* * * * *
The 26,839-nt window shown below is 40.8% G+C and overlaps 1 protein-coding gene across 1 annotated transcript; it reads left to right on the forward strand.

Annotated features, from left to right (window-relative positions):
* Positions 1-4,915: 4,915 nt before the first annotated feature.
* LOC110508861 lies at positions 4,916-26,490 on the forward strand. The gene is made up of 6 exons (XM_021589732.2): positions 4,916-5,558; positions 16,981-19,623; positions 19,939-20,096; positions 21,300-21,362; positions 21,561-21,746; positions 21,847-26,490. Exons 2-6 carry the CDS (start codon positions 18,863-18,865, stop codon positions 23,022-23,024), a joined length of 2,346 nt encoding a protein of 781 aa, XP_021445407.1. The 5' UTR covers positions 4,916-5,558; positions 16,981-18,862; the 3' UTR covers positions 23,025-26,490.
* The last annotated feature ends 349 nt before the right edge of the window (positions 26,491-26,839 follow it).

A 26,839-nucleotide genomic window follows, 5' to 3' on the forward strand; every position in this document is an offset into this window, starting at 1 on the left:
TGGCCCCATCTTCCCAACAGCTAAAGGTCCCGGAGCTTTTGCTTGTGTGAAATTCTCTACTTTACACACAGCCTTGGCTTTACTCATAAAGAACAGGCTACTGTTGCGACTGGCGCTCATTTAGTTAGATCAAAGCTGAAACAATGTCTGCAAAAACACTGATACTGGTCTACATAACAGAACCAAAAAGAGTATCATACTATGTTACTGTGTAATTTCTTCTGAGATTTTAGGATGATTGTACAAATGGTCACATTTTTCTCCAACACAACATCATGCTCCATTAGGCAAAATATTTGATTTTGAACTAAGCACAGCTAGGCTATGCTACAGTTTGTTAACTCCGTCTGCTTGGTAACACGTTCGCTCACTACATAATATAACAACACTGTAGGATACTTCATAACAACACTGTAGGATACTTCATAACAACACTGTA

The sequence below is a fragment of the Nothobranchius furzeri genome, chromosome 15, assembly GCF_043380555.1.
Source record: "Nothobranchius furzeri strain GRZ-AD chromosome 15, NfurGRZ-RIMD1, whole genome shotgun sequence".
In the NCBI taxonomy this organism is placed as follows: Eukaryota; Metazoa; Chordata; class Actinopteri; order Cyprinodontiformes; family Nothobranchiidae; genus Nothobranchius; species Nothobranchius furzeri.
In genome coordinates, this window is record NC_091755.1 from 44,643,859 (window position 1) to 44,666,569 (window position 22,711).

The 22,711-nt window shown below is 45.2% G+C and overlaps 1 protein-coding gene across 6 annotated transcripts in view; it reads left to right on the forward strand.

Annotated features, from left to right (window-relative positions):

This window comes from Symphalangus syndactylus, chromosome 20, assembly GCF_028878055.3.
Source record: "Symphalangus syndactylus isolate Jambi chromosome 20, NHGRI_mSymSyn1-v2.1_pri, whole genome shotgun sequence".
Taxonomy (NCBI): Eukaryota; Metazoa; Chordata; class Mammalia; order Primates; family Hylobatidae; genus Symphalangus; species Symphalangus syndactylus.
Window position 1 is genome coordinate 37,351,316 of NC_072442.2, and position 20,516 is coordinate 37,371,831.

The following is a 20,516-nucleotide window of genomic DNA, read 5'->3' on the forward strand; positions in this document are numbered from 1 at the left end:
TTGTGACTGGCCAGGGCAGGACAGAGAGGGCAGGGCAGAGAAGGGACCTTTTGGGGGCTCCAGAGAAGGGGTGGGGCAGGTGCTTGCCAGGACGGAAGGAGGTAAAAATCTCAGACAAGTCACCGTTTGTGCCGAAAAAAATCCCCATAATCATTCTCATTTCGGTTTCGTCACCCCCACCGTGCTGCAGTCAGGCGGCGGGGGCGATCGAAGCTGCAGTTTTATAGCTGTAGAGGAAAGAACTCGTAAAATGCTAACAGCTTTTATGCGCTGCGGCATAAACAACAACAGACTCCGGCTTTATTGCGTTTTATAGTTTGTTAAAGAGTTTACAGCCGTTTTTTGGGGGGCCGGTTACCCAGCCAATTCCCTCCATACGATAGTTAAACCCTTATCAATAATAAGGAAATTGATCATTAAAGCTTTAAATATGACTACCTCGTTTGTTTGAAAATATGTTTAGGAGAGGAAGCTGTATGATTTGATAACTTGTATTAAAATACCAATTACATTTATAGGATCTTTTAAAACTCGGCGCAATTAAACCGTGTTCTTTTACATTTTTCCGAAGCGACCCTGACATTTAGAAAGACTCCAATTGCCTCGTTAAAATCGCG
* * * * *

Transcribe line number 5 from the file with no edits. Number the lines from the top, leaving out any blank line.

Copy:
* The last annotated feature ends 349 nt before the right edge of the window (positions 26,491-26,839 follow it).